FreeBSD 6.2 pf.conf Default File

# $FreeBSD: src/etc/pf.conf,v 1.2.2.1 2006/04/04 20:31:20 mlaier Exp $
# $OpenBSD: pf.conf,v 1.21 2003/09/02 20:38:44 david Exp $
#
# See pf.conf(5) and /usr/share/examples/pf for syntax and examples.
# Required order: options, normalization, queueing, translation, filtering.
# Macros and tables may be defined and used anywhere.
# Note that translation rules are first match while filter rules are last match.

# Macros: define common values, so they can be referenced and changed easily.
#ext_if="ext0" # replace with actual external interface name i.e., dc0
#int_if="int0" # replace with actual internal interface name i.e., dc1
#internal_net="10.1.1.1/8"
#external_addr="192.168.1.1"

# Tables: similar to macros, but more flexible for many addresses.
#table <foo> { 10.0.0.0/8, !10.1.0.0/16, 192.168.0.0/24, 192.168.1.18 }

# Options: tune the behavior of pf, default values are given.
#set timeout { interval 10, frag 30 }
#set timeout { tcp.first 120, tcp.opening 30, tcp.established 86400 }
#set timeout { tcp.closing 900, tcp.finwait 45, tcp.closed 90 }
#set timeout { udp.first 60, udp.single 30, udp.multiple 60 }
#set timeout { icmp.first 20, icmp.error 10 }
#set timeout { other.first 60, other.single 30, other.multiple 60 }
#set timeout { adaptive.start 0, adaptive.end 0 }
#set limit { states 10000, frags 5000 }
#set loginterface none
#set optimization normal
#set block-policy drop
#set require-order yes
#set fingerprints "/etc/pf.os"

# Normalization: reassemble fragments and resolve or reduce traffic ambiguities.
#scrub in all

# Queueing: rule-based bandwidth control.
#altq on $ext_if bandwidth 2Mb cbq queue { dflt, developers, marketing }
#queue dflt bandwidth 5% cbq(default)
#queue developers bandwidth 80%
#queue marketing  bandwidth 15%

# Translation: specify how addresses are to be mapped or redirected.
# nat: packets going out through $ext_if with source address $internal_net will
# get translated as coming from the address of $ext_if, a state is created for
# such packets, and incoming packets will be redirected to the internal address.
#nat on $ext_if from $internal_net to any -> ($ext_if)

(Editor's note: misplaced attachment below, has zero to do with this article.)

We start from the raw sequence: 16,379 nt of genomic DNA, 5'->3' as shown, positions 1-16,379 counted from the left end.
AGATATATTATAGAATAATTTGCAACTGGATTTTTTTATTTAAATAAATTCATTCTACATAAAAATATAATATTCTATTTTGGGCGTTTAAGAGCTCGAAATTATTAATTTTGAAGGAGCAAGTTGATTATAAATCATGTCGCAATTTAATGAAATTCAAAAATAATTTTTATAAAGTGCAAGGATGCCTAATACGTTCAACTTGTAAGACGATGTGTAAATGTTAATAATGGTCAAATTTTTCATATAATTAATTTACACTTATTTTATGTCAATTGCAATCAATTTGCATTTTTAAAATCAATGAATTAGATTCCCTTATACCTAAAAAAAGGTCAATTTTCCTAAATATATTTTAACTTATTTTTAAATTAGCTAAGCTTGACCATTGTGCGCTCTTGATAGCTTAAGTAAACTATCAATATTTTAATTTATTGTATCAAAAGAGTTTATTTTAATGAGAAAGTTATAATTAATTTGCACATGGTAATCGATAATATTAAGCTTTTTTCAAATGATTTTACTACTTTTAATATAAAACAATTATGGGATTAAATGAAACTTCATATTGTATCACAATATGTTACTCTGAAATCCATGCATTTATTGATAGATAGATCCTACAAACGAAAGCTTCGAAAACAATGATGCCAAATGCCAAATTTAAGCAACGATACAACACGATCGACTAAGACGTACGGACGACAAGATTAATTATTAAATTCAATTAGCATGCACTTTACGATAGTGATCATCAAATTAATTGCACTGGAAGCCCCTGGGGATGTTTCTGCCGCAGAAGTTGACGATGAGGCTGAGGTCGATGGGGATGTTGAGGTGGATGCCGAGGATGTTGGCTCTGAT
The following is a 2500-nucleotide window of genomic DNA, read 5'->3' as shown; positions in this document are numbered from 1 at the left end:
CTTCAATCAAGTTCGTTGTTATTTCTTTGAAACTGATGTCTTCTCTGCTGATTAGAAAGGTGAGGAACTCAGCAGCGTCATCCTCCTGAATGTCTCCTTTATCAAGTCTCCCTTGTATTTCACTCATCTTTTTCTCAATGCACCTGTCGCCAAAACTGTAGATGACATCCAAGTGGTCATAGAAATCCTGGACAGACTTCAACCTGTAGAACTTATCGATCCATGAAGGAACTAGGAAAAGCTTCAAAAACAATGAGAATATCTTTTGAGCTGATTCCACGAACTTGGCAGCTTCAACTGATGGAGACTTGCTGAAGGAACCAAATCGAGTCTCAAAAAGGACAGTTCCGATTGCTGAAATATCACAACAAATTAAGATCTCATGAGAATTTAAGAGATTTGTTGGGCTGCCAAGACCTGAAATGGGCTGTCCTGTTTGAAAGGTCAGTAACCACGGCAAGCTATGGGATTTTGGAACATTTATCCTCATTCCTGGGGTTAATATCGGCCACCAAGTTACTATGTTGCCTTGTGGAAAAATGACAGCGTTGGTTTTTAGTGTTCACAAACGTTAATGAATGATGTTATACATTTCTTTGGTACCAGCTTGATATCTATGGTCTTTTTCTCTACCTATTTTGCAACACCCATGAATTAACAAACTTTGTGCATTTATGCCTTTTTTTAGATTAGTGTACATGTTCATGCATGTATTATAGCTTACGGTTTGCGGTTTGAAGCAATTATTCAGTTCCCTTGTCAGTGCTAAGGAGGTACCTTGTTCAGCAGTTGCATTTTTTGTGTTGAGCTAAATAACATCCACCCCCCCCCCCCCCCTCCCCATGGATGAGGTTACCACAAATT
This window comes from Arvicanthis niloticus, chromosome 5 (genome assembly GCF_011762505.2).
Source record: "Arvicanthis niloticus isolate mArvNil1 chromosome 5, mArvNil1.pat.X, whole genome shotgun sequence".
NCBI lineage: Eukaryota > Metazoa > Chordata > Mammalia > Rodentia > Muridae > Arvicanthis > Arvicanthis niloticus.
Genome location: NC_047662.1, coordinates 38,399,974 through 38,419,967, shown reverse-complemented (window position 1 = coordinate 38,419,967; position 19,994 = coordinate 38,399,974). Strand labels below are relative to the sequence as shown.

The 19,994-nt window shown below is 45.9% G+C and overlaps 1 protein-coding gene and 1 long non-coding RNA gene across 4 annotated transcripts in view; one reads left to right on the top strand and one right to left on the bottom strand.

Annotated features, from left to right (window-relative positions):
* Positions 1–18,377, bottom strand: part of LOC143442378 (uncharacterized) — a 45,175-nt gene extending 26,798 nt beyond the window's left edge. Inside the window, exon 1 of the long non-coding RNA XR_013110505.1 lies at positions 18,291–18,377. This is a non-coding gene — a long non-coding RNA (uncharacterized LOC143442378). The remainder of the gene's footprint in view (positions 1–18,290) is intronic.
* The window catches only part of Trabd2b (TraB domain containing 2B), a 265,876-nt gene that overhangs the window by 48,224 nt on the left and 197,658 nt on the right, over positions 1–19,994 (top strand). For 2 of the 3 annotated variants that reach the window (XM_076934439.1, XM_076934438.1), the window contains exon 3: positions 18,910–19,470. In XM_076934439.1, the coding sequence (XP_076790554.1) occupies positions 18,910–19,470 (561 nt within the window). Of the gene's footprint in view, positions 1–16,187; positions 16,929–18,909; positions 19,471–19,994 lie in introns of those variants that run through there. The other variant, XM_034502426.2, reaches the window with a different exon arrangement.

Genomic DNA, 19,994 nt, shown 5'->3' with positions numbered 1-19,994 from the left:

# rdr: packets coming in on $ext_if with destination $external_addr:1234 will
# be redirected to 10.1.1.1:5678. A state is created for such packets, and
# outgoing packets will be translated as coming from the external address.
#rdr on $ext_if proto tcp from any to $external_addr/32 port 1234 -> 10.1.1.1 port 5678

# rdr outgoing FTP requests to the ftp-proxy
#rdr on $int_if proto tcp from any to any port ftp -> 127.0.0.1 port 8021

# spamd-setup puts addresses to be redirected into table <spamd>.
#table <spamd> persist
#no rdr on { lo0, lo1 } from any to any
#rdr inet proto tcp from <spamd> to any port smtp -> 127.0.0.1 port 8025

# Filtering: the implicit first two rules are
#pass in all
#pass out all

# block all incoming packets but allow ssh, pass all outgoing tcp and udp
# connections and keep state, logging blocked packets.
#block in log all
#pass  in  on $ext_if proto tcp from any to $ext_if port 22 keep state
#pass  out on $ext_if proto { tcp, udp } all keep state

# pass incoming packets destined to the addresses given in table <foo>.
#pass in on $ext_if proto { tcp, udp } from any to <foo> port 80 keep state

# pass incoming ports for ftp-proxy
#pass in on $ext_if inet proto tcp from any to $ext_if port > 49151 keep state

# Alternate rule to pass incoming ports for ftp-proxy
# NOTE: Please see pf.conf(5) BUGS section before using user/group rules.
#pass in on $ext_if inet proto tcp from any to $ext_if user proxy keep state

# assign packets to a queue.
#pass out on $ext_if from 192.168.0.0/24 to any keep state queue developers
#pass out on $ext_if from 192.168.1.0/24 to any keep state queue marketing


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